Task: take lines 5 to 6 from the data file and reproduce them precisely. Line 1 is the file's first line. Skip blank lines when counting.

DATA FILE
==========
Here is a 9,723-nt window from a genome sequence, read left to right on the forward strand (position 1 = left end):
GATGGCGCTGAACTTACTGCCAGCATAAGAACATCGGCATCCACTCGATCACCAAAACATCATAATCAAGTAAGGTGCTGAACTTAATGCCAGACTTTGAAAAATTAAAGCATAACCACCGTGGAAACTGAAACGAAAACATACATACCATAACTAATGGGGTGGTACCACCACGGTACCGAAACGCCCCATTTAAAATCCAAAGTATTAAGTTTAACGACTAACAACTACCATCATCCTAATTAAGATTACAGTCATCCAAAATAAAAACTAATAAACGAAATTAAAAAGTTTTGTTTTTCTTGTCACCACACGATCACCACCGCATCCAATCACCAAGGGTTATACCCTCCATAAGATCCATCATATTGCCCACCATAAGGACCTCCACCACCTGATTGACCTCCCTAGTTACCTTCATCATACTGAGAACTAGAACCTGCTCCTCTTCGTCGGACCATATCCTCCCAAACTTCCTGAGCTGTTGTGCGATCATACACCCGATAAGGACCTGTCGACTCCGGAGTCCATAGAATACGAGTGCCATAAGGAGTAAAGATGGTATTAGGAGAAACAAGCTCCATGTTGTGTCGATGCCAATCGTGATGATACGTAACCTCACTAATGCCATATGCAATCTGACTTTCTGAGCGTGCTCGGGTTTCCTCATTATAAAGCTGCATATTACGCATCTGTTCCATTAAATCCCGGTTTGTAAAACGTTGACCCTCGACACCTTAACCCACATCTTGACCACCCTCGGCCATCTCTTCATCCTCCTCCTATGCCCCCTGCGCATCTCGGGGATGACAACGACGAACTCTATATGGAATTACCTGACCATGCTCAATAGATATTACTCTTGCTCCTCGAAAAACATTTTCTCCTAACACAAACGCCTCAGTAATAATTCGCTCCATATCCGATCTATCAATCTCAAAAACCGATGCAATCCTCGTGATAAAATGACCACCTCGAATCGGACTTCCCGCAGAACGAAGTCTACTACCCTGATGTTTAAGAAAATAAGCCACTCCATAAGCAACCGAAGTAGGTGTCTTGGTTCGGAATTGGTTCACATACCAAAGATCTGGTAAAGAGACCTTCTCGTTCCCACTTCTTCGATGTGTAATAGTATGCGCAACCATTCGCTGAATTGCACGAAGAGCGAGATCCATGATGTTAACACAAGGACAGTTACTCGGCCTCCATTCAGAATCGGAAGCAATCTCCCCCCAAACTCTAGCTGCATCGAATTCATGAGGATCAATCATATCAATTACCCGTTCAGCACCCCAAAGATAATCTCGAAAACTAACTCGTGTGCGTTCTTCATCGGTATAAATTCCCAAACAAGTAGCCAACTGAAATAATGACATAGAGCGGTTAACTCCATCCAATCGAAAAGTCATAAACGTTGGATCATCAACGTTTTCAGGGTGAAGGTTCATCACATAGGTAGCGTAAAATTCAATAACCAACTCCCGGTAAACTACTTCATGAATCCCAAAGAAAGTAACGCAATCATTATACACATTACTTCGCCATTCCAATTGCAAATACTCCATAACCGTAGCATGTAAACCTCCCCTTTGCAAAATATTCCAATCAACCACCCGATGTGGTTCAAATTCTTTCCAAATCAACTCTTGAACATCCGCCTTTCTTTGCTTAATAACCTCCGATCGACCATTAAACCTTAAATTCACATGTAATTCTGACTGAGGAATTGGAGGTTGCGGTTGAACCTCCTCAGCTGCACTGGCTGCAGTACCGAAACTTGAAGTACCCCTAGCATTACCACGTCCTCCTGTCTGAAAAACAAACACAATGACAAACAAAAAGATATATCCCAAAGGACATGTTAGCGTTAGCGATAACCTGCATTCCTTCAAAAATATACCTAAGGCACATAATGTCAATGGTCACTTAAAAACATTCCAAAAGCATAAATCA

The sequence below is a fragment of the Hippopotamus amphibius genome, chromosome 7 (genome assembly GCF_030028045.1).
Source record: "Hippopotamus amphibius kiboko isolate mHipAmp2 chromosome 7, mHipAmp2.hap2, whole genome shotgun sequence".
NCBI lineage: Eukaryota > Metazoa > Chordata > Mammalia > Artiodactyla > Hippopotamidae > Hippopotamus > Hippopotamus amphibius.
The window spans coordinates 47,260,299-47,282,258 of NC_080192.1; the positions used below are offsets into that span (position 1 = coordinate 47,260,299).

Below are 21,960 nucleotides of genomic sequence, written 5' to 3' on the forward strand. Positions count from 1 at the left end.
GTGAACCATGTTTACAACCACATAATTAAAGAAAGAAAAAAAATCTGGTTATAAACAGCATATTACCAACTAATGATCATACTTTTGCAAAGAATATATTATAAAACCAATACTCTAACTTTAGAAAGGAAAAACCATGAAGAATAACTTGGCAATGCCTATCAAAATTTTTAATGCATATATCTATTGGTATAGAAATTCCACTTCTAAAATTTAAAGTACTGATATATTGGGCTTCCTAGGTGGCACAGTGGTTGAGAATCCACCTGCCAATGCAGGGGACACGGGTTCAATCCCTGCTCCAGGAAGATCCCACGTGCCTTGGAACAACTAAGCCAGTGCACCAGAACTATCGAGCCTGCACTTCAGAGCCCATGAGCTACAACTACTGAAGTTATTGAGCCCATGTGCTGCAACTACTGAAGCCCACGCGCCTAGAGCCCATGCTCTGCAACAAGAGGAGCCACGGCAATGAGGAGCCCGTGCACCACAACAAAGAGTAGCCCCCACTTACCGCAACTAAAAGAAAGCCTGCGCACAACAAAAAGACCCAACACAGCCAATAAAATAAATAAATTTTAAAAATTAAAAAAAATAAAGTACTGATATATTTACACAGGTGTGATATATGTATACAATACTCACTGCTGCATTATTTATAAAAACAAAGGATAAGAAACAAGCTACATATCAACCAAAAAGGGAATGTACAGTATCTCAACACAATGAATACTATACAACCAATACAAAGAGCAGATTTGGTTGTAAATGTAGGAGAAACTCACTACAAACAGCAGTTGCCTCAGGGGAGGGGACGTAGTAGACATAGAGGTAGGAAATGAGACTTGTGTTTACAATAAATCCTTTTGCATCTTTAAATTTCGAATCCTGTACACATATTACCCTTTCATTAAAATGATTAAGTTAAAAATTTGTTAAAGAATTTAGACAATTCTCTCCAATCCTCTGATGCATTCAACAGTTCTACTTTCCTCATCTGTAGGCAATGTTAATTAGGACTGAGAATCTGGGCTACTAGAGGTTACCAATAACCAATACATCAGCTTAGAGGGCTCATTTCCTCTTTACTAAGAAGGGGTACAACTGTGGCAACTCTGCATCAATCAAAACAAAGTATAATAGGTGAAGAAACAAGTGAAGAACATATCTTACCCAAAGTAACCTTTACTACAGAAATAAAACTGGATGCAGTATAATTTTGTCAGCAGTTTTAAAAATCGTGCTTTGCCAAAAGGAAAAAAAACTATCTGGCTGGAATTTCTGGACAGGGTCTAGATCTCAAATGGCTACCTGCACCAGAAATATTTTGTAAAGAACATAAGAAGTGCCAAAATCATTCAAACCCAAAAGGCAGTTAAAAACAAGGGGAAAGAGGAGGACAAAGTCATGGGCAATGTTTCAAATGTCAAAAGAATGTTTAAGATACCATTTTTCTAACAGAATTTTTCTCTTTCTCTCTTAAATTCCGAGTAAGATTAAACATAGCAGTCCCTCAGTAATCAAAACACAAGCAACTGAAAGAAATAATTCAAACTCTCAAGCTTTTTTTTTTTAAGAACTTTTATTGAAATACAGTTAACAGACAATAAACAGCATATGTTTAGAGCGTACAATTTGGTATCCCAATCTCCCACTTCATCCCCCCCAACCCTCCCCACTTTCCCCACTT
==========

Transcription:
NCBI lineage: Eukaryota > Metazoa > Chordata > Mammalia > Artiodactyla > Hippopotamidae > Hippopotamus > Hippopotamus amphibius.
The window spans coordinates 47,260,299-47,282,258 of NC_080192.1; the positions used below are offsets into that span (position 1 = coordinate 47,260,299).